Microsoft wants you to use the Microsoft Store in Windows 10, and the company is always revising what it offers, but how much do you really use it?
As you know, Windows 10 has its own store that contains thousands of free and paid apps and games as well as other media content. Just like with macOS, this was a notable feature of Windows 10 when it was originally released in 2015. But when it was first launched, there weren’t many apps, and the company had difficulty in convincing developers to create for it. And consumers have opted to get digital media from other services like Netflix, Amazon, and Spotify. But over time, the store has been revised to include new sections and a healthy amount of apps. However, other than a few “essential” apps and games, how much do you use it?
Windows 10 Microsoft Store
Over time, the company has added new features to the Microsoft Store – some good and some not so great. For example, a great new feature is remote installation of apps to multiple PCs. On the other hand, it introduced auto-play promo videos to an app’s description page which isn’t a benefit for users on a slow or limited connection. And it’s generally annoying for most people. You can, by the way, turn Microsoft Store autoplay off which is something I do on all my Windows 10 machines.
And the company has been adding new sections in the Windows Store. For example, over a year ago it added an eBook Store and a section for Microsoft Edge extensions. More recently, it added a new Devices section where you can shop for Microsoft hardware like Surface computers, Xbox accessories, the Cortana powered Invoke smart speaker and other items. More Xbox games and popular apps like iTunes and Spotify have also seen there way in.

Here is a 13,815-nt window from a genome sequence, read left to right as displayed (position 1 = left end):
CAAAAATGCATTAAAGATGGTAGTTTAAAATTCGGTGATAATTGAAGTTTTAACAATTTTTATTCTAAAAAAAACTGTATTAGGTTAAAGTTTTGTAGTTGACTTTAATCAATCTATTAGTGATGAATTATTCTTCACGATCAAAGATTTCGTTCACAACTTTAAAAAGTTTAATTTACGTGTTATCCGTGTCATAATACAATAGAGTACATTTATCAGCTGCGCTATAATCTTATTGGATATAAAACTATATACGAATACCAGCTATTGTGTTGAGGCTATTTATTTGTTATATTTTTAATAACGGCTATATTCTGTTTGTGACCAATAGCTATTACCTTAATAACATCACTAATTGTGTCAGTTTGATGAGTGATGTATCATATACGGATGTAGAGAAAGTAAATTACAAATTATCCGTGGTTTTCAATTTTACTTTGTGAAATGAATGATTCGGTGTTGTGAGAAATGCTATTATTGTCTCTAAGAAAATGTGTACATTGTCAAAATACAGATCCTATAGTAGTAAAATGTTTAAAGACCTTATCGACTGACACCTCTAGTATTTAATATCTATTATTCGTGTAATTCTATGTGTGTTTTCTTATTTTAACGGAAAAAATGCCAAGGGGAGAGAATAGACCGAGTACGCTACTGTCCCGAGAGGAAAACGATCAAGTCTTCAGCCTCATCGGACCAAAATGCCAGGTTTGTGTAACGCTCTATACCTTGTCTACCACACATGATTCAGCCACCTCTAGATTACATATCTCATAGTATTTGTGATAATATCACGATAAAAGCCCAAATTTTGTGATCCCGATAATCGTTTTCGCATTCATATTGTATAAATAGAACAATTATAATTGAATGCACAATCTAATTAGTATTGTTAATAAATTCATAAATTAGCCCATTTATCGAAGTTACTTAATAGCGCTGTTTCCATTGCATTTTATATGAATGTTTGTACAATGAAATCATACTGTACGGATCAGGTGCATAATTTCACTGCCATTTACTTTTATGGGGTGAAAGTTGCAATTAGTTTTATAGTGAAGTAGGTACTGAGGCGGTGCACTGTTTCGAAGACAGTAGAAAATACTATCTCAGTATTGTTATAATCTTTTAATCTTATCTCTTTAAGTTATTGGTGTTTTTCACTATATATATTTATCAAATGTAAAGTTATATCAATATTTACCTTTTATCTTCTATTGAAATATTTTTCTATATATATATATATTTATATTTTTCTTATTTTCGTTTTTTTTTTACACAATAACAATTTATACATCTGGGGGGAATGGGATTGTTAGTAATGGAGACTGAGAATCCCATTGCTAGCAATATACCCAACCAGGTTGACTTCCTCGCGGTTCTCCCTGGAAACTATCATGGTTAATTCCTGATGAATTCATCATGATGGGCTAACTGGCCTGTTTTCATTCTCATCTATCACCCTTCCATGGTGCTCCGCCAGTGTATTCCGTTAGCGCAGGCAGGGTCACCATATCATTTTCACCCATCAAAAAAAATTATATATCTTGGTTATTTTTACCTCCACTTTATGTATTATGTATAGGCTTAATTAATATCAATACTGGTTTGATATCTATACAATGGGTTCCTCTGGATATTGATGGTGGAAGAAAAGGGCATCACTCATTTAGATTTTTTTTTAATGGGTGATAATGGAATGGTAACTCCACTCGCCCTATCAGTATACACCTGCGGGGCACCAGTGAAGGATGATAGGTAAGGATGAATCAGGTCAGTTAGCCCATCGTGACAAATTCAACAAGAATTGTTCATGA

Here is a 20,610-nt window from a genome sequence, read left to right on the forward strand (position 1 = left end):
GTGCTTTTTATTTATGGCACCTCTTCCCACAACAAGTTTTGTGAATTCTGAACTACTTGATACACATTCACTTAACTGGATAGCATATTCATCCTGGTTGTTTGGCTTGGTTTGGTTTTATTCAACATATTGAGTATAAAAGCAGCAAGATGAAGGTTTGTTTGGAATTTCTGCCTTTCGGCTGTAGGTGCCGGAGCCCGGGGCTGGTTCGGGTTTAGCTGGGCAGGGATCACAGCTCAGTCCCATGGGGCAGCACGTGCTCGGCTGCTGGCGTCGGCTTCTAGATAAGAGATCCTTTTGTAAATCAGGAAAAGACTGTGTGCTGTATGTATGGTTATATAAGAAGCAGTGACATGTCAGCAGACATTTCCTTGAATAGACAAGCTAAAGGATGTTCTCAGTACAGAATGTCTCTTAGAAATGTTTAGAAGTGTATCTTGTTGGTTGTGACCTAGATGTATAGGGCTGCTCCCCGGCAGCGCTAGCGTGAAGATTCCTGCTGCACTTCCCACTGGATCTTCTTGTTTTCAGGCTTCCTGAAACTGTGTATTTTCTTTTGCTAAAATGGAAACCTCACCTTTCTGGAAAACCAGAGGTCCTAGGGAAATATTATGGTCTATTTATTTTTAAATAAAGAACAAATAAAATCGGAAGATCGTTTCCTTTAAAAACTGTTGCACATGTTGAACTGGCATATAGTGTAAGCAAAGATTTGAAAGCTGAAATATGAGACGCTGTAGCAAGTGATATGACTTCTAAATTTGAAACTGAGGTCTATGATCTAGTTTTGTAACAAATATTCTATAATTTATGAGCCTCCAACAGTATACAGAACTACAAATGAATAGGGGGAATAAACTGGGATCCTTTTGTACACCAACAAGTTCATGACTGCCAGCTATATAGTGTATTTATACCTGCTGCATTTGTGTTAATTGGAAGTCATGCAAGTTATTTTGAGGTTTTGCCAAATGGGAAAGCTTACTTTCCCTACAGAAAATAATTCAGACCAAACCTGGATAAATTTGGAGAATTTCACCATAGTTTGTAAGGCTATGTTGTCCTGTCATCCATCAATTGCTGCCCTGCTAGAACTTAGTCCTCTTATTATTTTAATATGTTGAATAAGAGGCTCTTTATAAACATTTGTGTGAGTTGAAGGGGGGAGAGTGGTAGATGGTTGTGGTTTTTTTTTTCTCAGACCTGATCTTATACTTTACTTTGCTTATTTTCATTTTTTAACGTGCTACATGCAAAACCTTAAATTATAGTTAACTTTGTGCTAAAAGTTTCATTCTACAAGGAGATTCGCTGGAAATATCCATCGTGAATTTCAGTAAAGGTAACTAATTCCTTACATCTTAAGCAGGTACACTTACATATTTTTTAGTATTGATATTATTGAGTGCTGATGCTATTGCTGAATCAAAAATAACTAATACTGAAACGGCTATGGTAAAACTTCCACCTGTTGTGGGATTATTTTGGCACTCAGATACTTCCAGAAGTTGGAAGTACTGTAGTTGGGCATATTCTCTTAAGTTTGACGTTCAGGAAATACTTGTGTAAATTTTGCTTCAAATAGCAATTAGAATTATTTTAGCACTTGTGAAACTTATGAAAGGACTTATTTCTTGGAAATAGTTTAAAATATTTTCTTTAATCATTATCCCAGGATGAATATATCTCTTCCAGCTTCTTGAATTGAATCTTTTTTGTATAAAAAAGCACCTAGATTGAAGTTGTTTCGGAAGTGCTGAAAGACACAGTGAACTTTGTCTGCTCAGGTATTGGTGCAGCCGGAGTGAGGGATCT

While there have been some interesting new additions to the store, there has also been things removed, most notably the Music section. It was removed earlier this year when Microsoft killed its Groove Music Pass streaming service. Right now you get all movies and TV shows from the store, although, unless Microsoft joins up with Movies Anywhere, like its music service, I am not sure how long that will be around. It’s also worth noting that for traditional free and Open Source software, nothing compares to Ninite for getting those apps completely crapware-free.
So, how much do you find yourself in the Microsoft Store on Windows 10? If you’re a gamer, the store is probably something you use quite a bit as it has tons of different games, including the most important Xbox titles. But other than games and the occasional apps like Office 365, Spotify, or Netflix, how often do you really use it? Leave a comment below and let us know your thoughts.